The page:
Thursday, October 29, 2015

Just a Dusting

Just like the forcast has indicated, we got a dusting of snow last night. It's almost like the first snow of the year and the roads were pretty slick with some ice under the dusting of snow. This picture was taken at Ballaine Lake on the way in to College Coffeehouse. Given the amount of wheelspin that I was occasionally getting, the pusher could use more studs. The sidecar wheel currently has none and you can tell that there isn't as much rear brake as usual.

I had ordered some more of the GripStuds from Aerostitch and asked them to just ship them with my RC Light whenever it is being shipped back. I think it's been almost 5 weeks so I just shot out an email to them this morning. The FirstGear Kilimanjaro jacket and pants are doing okay but they just aren't as warm or easy to put on/off as the RC.

Maybe if we get a little more snow I can try out the plow.

Thursday Afternoon - Still not very much snow but enough to try out the plow. Between steering, shifting (manual transmission) and the handheld remote to control the plow, you really have your hands full with a small driveway. But still, way easier and faster than the snow blower.


Wednesday, October 28, 2015

Stepping Gingerly into Facebook

I've had avoided using Facebook for a long time. I don't really care for some of their past/present security policies but things seem to be improving. The "sleazy" feel has either diminished or I've reached the "I don't care" stage. Anyway, I had created an account a couple of years ago just to "claim" it but never really did anything with it. The powers that be within Facebook said that they would delete unused accounts at one point. I'm not sure what the current policy is.

I have been using the IFTTT service to post to another rarely used social media outlet, Twitter (BTW, my identity is @RMachida in case you care to follow), for years whenever I put up a new blog post. I figured that I could do the same thing with Facebook. I installed the iPhone app and started exploring to see how to create a page and automating posts and got sucked into "adding friends" as the site was suggesting names of people that I had lost track of decades ago.

This response was predictable as I've avoided the site for quite a while and rarely had anything positive to say about the service. I was reminded of the problems when Dom had posted about the theft of his photos. Somewhat related is the terms of service on the site. According to

... although you still “own” the photograph, you grant the social media sites a license to use your photograph anyway they see fit for free AND you grant them the right to let others use you picture as well!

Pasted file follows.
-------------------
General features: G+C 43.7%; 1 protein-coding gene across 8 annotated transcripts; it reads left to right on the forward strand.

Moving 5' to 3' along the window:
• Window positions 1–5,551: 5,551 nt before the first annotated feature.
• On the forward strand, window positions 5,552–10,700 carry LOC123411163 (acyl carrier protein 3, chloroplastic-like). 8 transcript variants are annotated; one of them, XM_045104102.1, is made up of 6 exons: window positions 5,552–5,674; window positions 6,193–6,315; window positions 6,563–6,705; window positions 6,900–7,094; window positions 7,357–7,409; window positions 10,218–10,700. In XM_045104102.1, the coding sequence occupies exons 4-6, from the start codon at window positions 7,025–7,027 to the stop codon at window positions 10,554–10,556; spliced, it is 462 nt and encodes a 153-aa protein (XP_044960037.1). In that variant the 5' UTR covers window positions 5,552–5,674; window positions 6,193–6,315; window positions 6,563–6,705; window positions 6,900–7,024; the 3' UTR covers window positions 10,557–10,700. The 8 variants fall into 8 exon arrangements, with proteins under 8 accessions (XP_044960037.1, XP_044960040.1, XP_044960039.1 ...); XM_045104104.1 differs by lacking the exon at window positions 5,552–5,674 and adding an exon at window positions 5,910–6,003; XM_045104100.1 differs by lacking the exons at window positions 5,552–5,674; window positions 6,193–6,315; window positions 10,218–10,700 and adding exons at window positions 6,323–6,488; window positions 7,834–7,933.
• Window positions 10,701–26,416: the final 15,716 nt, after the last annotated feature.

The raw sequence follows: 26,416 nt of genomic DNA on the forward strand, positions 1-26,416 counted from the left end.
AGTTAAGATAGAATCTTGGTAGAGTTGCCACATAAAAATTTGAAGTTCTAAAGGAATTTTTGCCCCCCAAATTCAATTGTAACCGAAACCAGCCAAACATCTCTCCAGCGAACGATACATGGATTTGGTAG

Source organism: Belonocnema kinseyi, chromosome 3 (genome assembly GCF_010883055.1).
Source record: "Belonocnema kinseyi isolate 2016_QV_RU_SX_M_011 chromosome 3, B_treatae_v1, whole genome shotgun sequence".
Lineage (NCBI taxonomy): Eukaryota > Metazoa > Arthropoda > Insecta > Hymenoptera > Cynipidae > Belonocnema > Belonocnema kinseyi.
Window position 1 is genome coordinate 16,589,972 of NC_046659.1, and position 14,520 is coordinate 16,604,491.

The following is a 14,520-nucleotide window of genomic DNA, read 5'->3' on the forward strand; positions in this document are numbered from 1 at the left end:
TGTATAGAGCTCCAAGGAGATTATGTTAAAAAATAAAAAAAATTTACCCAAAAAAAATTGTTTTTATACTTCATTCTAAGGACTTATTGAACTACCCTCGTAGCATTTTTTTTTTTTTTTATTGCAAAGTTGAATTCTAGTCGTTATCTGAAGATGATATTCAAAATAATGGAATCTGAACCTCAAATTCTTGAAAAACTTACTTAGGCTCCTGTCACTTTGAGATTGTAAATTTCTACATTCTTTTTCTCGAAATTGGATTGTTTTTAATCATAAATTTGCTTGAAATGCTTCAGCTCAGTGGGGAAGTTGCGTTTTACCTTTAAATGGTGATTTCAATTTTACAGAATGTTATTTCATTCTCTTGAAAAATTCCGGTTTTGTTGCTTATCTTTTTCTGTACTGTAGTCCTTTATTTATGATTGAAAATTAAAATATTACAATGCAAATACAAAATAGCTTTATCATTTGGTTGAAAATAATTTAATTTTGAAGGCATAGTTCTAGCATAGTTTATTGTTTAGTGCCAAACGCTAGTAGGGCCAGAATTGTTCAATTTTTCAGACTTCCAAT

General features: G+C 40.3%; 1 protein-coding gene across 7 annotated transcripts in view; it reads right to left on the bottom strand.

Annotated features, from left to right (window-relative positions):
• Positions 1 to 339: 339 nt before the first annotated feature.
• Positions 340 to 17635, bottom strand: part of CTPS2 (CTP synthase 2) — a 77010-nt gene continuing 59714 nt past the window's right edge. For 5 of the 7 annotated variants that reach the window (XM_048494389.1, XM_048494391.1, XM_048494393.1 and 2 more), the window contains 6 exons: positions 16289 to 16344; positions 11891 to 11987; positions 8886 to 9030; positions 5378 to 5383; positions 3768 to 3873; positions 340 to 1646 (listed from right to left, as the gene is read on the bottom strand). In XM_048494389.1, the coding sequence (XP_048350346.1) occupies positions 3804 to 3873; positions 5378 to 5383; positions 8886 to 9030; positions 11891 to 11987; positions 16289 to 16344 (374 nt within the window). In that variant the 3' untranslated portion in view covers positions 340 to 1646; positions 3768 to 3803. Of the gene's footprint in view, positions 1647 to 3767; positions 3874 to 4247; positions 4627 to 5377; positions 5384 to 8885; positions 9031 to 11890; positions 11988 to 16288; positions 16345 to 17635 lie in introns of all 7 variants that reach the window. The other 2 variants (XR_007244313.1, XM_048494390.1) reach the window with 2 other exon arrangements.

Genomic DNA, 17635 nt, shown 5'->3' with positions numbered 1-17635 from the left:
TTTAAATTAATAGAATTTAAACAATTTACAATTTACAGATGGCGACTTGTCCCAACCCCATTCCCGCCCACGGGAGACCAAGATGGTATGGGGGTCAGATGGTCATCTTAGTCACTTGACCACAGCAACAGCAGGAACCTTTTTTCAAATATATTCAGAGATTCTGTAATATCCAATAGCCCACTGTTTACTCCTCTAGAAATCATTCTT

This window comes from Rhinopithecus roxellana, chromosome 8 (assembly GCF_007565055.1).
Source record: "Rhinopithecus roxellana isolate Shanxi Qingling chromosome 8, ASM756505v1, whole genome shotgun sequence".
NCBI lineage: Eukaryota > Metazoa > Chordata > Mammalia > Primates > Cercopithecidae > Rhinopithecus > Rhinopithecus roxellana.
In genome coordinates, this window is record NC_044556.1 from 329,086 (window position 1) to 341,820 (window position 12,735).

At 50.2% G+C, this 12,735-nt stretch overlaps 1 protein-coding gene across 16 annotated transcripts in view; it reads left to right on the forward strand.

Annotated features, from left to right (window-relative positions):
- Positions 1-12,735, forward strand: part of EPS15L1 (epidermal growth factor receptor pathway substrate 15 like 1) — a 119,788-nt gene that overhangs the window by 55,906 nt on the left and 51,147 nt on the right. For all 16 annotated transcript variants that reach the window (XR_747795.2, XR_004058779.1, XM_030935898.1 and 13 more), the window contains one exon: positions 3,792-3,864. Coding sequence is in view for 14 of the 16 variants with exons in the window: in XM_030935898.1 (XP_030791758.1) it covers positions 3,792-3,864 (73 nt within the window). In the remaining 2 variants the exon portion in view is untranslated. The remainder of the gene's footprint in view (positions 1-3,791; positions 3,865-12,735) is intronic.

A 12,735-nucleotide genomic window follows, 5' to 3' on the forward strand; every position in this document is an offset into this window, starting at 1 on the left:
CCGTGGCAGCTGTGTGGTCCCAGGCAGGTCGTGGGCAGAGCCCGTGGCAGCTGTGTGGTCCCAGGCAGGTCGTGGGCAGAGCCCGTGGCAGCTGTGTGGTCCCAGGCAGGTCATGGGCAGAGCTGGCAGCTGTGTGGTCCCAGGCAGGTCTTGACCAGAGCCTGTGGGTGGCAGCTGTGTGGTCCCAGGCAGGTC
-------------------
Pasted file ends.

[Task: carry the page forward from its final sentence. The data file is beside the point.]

Pretty shady behavior and it's not limited to Facebook...

I figure that my photos and posts have little if any monetary value so I'm not really concerned.

Tuesday, October 27, 2015

Guess Where I Am (Again)

Today, I am back at the Fairbanks International Airport for the short flight to Anchorage. Just down this afternoon for a meeting and back again this evening. At least it isn't a 10 hour trip like it was when I travelled to Barrow last week. The trip back to Fairbanks yesterday was the normal 1½ hour trip for the less than 500 mile distance.

This picture was taken yesterday on our approach to Fairbanks from the south. On the Barrow-Fairbanks flight the normal approach is from the north just to the east of the university so this is different. We circled to the west of town and came in over the Tanana River. The airport and Fairbanks is on the upper right of the picture and the university is in the upper-center.

I did get some heavy duty velcro straps for the chains but they are too short as is. Instead of returning them, I will be making some extensions out of 1" webbing and some sturdy "D"-rings which I will attach to the chains. This will not only eliminate the clearance issue but will make them much easier to install. Another post for that project.


Sunday, October 25, 2015

Slow Sunday Afternoon

Yesterday, there wasn't any sea ice to be seen. This morning, there is quite a bit of ice floating out there. The whale bone arch is sort of off the beaten path since they closed the restaurant next door. But Cruz, the wonderful, new Mexican take out place is right next door. Unfortunately, it seems to be closed on Sunday. Or at least is was when I went by which was shortly after sunrise (10:40 AM).

I went to Osaka's, my favorite restaurant in Barrow, for some tempura udon. The broth is a little sweet and delicious. It was wonderful especially when compared to yesterdays fare, I went to the Sam & Lees, one of the Chinese restaurants, and the food was horrible. It seemed like they threw together leftover pork from the lunch buffet and some raw vegetables in a bowl, poured some warm sauce on top and called it good. And served it with a blob of gummy rice. Pretty poor showing. Usually it's decent.

Here is a slightly better picture of the sea ice. The beach is in the foreground then open water followed by the developing ice. I headed out to the the BEO (Barrow Environmental Observatory) mid afternoon after most of the morning low clouds and fog had burned off. On the way out, I noticed that there was a nice rainbow and some blue sky over the ocean. By evening there was no more open water. It was frozen over...